Cruise from Stockholm - a port city with a difference

Itinerary Suggestion - Day One

You’ve just arrived on an international flight to Stockholm. Fortunately, you’ve stowed your luggage at your hotel by 10 a.m. Time to get going!

Old Town - "Gamla Stan"
Your first destination: Gamla Stan. The medieval Old Town, with its charming cobblestone streets, museums, shops and restaurants, straddles three of 14 islands that make up Stockholm. The well-preserved Old Town features the original network of streets, and some of its buildings date from the Middle Ages.

Gamla Stan is relatively small, so it’s okay to lose yourself here. The main pedestrian street is known as Vasterlangatan (“the long western street”). You can cross all of Gamla Stan on Vasterlangatan. But feel free to permit yourself to be detoured. You won’t get lost — for long.

Don’t miss the 15th-century Gothic Storkyrkan, also, thankfully for the English tongue, called the Stockholm Cathedral, or Church of St. Nicolas. No matter what you call it, the church features Scandinavia’s largest medieval monument, a wooden sculpture made of elk antlers and oak carved in 1489 representing St. George battling a fierce Dragon.

Round the corner and make your way to the 18th-century Royal Palace inner courtyard for the changing of the guard at 12:15 each day except Sundays.

Afterward, just a few steps away is Gamla Stan’s largest square, Stortorget, stunningly beautiful and bordered by tall, narrow, colorful Amsterdam-like buildings, the Nobel Museum (worth a visit) and cozy coffee shops.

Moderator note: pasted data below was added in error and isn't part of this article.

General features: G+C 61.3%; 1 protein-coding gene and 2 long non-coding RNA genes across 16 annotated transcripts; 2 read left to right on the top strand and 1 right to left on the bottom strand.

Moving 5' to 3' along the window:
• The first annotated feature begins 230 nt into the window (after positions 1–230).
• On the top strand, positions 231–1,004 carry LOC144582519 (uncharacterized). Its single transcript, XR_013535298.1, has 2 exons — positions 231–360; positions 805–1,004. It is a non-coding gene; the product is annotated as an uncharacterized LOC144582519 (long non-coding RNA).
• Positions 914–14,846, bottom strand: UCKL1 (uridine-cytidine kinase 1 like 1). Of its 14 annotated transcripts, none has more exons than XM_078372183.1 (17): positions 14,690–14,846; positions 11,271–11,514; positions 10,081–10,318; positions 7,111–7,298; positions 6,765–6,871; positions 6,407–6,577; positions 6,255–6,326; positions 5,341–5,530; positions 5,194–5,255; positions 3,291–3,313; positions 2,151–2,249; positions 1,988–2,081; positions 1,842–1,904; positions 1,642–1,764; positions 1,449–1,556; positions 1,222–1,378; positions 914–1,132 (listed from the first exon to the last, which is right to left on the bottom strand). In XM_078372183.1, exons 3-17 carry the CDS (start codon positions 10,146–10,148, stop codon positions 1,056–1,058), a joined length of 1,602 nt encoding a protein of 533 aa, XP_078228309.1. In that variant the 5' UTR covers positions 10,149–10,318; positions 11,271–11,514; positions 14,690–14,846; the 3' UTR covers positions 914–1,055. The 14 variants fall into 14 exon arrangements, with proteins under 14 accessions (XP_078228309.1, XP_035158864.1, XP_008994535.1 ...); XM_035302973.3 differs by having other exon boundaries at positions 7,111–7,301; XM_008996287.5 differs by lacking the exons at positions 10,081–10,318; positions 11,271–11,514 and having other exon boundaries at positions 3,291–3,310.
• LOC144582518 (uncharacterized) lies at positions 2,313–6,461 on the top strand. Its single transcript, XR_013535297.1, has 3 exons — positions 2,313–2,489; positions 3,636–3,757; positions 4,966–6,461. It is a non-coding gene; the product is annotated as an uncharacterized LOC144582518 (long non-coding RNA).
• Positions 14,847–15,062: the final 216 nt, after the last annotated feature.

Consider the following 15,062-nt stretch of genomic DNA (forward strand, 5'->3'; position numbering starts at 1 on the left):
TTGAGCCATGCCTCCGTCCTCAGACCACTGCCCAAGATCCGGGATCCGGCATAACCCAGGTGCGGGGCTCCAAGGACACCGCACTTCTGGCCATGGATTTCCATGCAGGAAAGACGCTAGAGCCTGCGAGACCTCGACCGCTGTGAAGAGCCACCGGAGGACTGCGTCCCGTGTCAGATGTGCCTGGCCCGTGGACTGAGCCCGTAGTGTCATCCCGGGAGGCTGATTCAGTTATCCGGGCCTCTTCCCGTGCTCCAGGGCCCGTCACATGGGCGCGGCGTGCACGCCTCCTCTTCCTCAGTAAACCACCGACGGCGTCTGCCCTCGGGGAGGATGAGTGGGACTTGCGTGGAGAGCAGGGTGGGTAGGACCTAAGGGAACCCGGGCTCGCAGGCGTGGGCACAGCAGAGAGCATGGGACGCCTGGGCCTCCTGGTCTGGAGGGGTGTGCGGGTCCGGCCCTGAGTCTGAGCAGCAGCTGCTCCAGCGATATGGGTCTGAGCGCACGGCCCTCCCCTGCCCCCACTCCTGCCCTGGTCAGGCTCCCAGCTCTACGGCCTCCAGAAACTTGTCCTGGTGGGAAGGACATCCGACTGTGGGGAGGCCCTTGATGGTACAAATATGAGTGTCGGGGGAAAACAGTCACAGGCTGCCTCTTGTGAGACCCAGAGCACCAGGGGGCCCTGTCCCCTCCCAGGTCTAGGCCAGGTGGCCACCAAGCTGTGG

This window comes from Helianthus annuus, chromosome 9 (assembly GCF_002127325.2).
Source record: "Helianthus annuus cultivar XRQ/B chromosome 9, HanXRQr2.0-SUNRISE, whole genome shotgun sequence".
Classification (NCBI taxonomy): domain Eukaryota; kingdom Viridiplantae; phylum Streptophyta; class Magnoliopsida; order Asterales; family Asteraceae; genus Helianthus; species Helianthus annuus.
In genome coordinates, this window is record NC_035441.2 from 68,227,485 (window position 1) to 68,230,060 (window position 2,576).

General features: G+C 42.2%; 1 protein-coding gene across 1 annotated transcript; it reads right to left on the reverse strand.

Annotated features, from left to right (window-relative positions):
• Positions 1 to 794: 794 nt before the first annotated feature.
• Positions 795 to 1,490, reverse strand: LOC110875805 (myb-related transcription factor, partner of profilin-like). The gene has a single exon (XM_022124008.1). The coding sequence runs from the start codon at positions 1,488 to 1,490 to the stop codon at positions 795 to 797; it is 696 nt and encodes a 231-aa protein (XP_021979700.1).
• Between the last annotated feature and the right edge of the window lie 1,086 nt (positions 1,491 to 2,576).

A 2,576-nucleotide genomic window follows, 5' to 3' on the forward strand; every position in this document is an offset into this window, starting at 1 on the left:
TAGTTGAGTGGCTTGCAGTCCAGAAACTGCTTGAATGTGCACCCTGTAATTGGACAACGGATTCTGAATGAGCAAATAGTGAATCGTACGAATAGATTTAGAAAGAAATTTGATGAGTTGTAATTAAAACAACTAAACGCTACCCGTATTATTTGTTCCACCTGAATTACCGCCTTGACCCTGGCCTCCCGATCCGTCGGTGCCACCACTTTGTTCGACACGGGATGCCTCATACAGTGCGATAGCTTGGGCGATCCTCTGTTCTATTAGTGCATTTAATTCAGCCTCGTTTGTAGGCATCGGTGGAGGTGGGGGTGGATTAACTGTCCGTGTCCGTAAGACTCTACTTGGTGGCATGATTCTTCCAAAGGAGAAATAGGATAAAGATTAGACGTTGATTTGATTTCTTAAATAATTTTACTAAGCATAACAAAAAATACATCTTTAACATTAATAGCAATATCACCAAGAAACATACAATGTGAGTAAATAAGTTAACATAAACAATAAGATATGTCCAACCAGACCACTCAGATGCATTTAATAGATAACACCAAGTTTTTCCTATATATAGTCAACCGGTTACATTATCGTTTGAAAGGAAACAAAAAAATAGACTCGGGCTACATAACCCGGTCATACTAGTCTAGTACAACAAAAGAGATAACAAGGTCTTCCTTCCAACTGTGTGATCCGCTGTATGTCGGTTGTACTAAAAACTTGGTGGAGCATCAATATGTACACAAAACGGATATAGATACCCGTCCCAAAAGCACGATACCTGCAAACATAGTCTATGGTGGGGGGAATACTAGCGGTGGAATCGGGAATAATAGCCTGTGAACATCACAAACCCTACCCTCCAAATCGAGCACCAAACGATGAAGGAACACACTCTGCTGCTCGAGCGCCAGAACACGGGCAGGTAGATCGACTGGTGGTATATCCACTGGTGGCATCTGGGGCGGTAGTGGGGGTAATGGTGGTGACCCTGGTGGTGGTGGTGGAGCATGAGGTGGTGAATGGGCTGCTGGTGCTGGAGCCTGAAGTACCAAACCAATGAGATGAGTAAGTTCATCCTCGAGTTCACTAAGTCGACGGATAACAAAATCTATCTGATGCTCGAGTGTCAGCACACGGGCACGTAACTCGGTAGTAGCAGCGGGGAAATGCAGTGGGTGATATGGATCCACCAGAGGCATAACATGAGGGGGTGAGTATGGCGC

Wander around Gamla Stan, then head to the adjacent island and Södermalm, where you’ll see the Katarinahissen lift, built in 1883. Take it up to the arguably the best-value and undeniably best-view lunch in town at Gondolen.

The City Hall
After lunch, head to City Hall to admire the Blue Hall, where the Nobel Prize banquet is held annually, and the Golden Hall, with its more than 18 million glass and gold mosaic pieces. Nobel prizes are awarded each December, except for the Peace prize, which is awarded in Oslo. Climb City Hall Tower for a bird’s-eye view of Stockholm.

It’s a good thing that Stockholm enjoys 20 hours of sunlight during summers, because now you’re going on a boat tour. At Stadshusbron by the City Hall, board the steam-powered SS Drottningholm, built in 1909, for a voyage through Lake Malaren to Drottningholm Palace, an hour’s chug away. Drottningholm has been home to the Swedish Royal Family since 1981.

Icebar Stockholm
When you return, make your way to the world’s first permanent “Ice Bar,” situated in the Nordic Sea Hotel, near Central Station. The price of admission includes use of capes, mitts, and slippers to keep you warm inside the below-freezing bar and an Absolut cocktail (or lingonberry juice) served in glasses made from 100% pure, clear ice from the Torne River in Swedish Lapland. In fact, the whole interior of the bar is built from the ice.

After your cocktail, find a special place for dinner before returning to your hotel. The favorite of Evert Taube, the famous author, artist, composer and singer who lived from 1890 – 1976, was Den Gyldene Freden, which has been a restaurant in Gamla Stan since 1722. The Nobel Laureates do lunch here during the ceremonies week.

Gamla Stan (Old Town), Stockholm

Jeppe Wikström/Stockholm Visitors Board

View over Riddarholmen and Old town in Stockholm

Yanan Li/Stockholm Visitors Board

The Royal Palace in Stockholm

Ola Ericson/imagebank.sweden.se

Fireworks over the City Hall in Stockholm

Yanan Li/Stockholm Visitors Board

Icehotel in Jukkasjärvi, Swedish Lapland

Peter Grant/VisitSweden

Itinerary Suggestion - Day Two

Get out of bed and pull back the curtains. What a view! Better get going. It looks like it’s nearly noon outside. But wait. It’s only 8 a.m. The sun rose this morning at 3:30 a.m. Back to bed — for now.

Days are long in Stockholm during the summer. The sky will only dim tonight, as the summer sun leaves streaks of color strewn across the sky long after it sets at 10 p.m.